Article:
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Evaluation of carbon dioxide rebreathing during exercise assisted by noninvasive ventilation with plateau exhalation valve

Authors Ou YE, Lin ZM, Hua DM, Jiang Y, Huo YT, Luo Q, Chen RC

Received 6 September 2016

Accepted for publication 21 December 2016

Published 16 January 2017 Volume 2017:12 Pages 291—298


Checked for plagiarism Yes

Review by Single-blind

Peer reviewer comments 4

Editor who approved publication: Dr Richard Russell

Yong-er Ou,* Zhi-min Lin,* Dong-ming Hua, Ying Jiang, Ya-ting Huo, Qun Luo, Rong-Chang Chen

State Key Laboratory of Respiratory Disease, National Clinical Research Center for Respiratory Disease, Guangzhou Institute of Respiratory Disease, First Affiliated Hospital of Guangzhou Medical University, Guangzhou, People’s Republic of China

*These authors contributed equally to this work

Abstract: Noninvasive ventilation with a plateau exhalation valve (PEV) is often used as an adjunct to exercise to achieve a physiologic training effect in severe chronic obstructive pulmonary disease (COPD) patients. However, during exercise, with the increase of exhalation flow and respiratory rate and limited capability of PEV to exhale gases out of the circuit, it is still unknown whether CO2 rebreathing occurs in COPD patients ventilated during exercise assisted by single-limb circuit with a PEV. A maximal symptom-limited cycle exercise test was performed while ventilated on pressure support (inspiratory:expiratory pressure 14:4 cmH2O) in 18 male patients with stable severe COPD (mean ± standard deviation, forced expiratory volume in 1 s: 29.5%±6.9% predicted). At rest and during exercise, breathing pattern, mean expiratory flow, mean expiratory flow of PEV, and the mean inspiratory fraction of CO2 (tidal fractional concentration of inspired CO2 [FiCO2]) reinsufflated from the circuit was measured for each breath. In comparison with rest, with the significant increase of mean expiratory flow (0.39±0.15 vs 0.82±0.27 L/s), fractional concentration of end-tidal CO2 (2.6%±0.7% vs 5.5%±0.6%), and the significant decrease of mean expiratory flow of PEV (0.41±0.02 vs 0.39±0.03 L/s), tidal FiCO2 significantly increased at peak exercise (0.48%±0.19% vs 1.8%±0.6%) in patients with stable severe COPD. The inflection point of obvious CO2 rebreathing was 0.67±0.09 L/s (95% confidence interval 0.60–0.73 L/s). Ventilated by a single-limb tubing with PEV caused CO2 rebreathing to COPD patients during exercise. Patients with mean expiratory flow >0.60–0.73 L/s may be predisposed to a higher risk of CO2 rebreathing.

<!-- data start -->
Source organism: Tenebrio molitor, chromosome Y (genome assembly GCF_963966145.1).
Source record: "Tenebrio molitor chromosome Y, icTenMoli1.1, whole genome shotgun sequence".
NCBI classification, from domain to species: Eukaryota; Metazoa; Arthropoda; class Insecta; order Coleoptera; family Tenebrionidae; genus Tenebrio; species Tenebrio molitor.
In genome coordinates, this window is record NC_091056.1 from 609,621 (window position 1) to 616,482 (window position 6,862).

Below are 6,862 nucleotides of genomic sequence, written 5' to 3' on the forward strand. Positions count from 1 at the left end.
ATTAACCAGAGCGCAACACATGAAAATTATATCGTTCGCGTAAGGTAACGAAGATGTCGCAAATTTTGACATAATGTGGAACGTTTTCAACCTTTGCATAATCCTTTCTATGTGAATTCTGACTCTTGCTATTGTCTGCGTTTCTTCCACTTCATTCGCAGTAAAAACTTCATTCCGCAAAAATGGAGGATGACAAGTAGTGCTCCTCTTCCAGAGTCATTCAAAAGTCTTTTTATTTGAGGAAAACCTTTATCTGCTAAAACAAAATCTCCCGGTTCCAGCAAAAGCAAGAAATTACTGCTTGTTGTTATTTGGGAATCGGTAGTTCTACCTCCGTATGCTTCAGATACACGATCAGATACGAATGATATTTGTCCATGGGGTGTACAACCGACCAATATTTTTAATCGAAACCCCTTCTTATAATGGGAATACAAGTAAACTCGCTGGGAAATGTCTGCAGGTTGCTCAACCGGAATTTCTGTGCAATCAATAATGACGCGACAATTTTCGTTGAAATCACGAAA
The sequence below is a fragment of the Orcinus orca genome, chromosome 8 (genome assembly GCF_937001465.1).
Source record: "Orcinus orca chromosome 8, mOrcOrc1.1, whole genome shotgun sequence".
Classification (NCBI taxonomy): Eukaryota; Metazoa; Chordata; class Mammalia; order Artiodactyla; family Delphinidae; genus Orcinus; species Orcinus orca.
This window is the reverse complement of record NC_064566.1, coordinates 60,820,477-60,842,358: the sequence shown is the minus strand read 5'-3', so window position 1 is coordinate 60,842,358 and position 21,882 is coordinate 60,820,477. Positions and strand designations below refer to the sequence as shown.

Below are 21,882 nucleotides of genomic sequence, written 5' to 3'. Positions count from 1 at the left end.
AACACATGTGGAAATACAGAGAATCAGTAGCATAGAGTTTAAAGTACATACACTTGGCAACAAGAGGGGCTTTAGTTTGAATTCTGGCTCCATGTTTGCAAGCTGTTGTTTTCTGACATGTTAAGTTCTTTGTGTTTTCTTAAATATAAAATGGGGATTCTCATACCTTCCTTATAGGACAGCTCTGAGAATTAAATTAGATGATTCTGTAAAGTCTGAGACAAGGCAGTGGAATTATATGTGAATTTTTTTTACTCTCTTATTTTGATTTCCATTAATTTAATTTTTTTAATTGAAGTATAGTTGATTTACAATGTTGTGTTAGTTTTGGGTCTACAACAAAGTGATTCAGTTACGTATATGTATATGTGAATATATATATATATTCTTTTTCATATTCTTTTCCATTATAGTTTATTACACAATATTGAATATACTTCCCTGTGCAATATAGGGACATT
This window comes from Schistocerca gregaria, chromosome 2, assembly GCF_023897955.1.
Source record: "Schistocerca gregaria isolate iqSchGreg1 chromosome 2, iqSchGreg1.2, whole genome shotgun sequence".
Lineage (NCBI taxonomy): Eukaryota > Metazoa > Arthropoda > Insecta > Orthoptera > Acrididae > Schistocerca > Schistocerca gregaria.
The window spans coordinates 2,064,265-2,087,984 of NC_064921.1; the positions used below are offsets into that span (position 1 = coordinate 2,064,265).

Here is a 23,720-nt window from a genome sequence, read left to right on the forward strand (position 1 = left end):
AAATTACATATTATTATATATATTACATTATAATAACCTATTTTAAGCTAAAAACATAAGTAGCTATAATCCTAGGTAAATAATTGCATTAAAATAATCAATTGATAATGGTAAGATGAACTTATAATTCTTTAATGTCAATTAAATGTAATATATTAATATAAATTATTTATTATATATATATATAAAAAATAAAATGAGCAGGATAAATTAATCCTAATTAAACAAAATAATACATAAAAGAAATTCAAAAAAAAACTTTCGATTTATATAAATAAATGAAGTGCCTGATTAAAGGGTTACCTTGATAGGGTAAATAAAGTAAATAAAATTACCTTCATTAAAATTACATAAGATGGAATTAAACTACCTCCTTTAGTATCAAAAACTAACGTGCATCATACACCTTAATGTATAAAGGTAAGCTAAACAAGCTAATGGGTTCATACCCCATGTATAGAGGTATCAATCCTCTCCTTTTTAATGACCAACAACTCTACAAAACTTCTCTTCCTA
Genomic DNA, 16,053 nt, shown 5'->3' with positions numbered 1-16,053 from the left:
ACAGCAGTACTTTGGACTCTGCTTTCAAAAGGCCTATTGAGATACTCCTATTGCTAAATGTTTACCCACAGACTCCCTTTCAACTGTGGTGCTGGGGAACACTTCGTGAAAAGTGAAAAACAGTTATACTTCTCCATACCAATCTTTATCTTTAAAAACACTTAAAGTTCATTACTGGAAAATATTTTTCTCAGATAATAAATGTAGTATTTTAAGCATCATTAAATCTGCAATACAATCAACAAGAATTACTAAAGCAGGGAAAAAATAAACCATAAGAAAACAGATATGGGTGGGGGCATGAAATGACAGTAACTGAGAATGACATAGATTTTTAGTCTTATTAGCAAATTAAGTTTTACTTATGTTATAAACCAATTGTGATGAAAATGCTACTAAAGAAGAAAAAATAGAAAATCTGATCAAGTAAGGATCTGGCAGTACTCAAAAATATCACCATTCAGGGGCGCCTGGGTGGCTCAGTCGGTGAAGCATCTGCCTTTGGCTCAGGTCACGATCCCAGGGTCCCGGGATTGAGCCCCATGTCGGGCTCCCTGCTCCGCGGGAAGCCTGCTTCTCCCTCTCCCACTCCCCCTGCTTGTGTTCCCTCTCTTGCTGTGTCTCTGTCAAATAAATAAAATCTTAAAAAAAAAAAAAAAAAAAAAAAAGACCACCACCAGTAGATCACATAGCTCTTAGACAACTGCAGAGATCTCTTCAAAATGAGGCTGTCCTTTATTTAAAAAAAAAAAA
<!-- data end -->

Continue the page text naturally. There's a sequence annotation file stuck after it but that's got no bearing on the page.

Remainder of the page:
Keywords: carbon dioxide rebreathing, noninvasive ventilation, exercise, chronic obstructive pulmonary disease, single-limb circuit, pulmonary rehabilitation

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